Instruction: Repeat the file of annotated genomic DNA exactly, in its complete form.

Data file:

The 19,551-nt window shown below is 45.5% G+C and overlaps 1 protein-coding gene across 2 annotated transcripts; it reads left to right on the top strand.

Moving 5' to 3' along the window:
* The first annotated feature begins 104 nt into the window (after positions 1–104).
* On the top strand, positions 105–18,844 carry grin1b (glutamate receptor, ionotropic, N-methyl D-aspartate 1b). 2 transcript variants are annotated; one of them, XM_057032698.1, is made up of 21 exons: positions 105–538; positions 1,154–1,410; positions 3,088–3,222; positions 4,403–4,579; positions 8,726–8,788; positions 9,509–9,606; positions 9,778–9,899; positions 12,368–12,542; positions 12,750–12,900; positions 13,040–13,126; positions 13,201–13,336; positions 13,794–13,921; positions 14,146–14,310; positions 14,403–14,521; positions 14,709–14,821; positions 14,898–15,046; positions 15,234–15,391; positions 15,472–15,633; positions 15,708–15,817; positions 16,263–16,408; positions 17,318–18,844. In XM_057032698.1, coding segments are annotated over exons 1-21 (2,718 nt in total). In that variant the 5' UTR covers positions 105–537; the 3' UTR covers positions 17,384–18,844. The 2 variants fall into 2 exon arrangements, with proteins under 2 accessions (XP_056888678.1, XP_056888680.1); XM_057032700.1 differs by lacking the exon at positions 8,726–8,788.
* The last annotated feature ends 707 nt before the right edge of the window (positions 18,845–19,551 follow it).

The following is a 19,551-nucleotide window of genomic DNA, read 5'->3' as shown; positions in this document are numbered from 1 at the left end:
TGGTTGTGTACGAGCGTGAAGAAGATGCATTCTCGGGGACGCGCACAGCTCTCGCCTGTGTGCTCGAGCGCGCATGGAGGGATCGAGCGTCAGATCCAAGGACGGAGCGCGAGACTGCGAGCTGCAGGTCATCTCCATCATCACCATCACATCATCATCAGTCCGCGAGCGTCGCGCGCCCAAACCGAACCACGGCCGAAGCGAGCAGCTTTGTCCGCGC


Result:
The 19,551-nt window shown below is 45.5% G+C and overlaps 1 protein-coding gene across 2 annotated transcripts; it reads left to right on the top strand.

Moving 5' to 3' along the window:
* The first annotated feature begins 104 nt into the window (after positions 1–104).
* On the top strand, positions 105–18,844 carry grin1b (glutamate receptor, ionotropic, N-methyl D-aspartate 1b). 2 transcript variants are annotated; one of them, XM_057032698.1, is made up of 21 exons: positions 105–538; positions 1,154–1,410; positions 3,088–3,222; positions 4,403–4,579; positions 8,726–8,788; positions 9,509–9,606; positions 9,778–9,899; positions 12,368–12,542; positions 12,750–12,900; positions 13,040–13,126; positions 13,201–13,336; positions 13,794–13,921; positions 14,146–14,310; positions 14,403–14,521; positions 14,709–14,821; positions 14,898–15,046; positions 15,234–15,391; positions 15,472–15,633; positions 15,708–15,817; positions 16,263–16,408; positions 17,318–18,844. In XM_057032698.1, coding segments are annotated over exons 1-21 (2,718 nt in total). In that variant the 5' UTR covers positions 105–537; the 3' UTR covers positions 17,384–18,844. The 2 variants fall into 2 exon arrangements, with proteins under 2 accessions (XP_056888678.1, XP_056888680.1); XM_057032700.1 differs by lacking the exon at positions 8,726–8,788.
* The last annotated feature ends 707 nt before the right edge of the window (positions 18,845–19,551 follow it).

The following is a 19,551-nucleotide window of genomic DNA, read 5'->3' as shown; positions in this document are numbered from 1 at the left end:
TGGTTGTGTACGAGCGTGAAGAAGATGCATTCTCGGGGACGCGCACAGCTCTCGCCTGTGTGCTCGAGCGCGCATGGAGGGATCGAGCGTCAGATCCAAGGACGGAGCGCGAGACTGCGAGCTGCAGGTCATCTCCATCATCACCATCACATCATCATCAGTCCGCGAGCGTCGCGCGCCCAAACCGAACCACGGCCGAAGCGAGCAGCTTTGTCCGCGC